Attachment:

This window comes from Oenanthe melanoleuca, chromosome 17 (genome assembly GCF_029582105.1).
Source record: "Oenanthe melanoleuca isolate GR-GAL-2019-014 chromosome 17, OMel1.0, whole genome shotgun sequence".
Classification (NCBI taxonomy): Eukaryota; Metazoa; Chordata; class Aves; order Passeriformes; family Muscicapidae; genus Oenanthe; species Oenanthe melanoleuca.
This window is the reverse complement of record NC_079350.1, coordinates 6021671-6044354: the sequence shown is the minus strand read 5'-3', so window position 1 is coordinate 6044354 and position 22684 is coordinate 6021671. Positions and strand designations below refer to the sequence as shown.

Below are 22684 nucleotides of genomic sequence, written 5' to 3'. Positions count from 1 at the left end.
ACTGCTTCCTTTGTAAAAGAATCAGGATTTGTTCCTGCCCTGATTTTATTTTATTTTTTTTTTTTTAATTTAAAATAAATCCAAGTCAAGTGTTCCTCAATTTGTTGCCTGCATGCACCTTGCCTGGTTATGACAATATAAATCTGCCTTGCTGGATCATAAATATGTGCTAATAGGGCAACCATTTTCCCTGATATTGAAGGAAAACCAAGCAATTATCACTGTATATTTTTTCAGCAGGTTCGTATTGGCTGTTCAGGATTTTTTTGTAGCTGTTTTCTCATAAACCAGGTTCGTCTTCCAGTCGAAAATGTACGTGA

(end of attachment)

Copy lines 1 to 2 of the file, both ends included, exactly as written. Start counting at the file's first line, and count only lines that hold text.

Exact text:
This window comes from Oenanthe melanoleuca, chromosome 17 (genome assembly GCF_029582105.1).
Source record: "Oenanthe melanoleuca isolate GR-GAL-2019-014 chromosome 17, OMel1.0, whole genome shotgun sequence".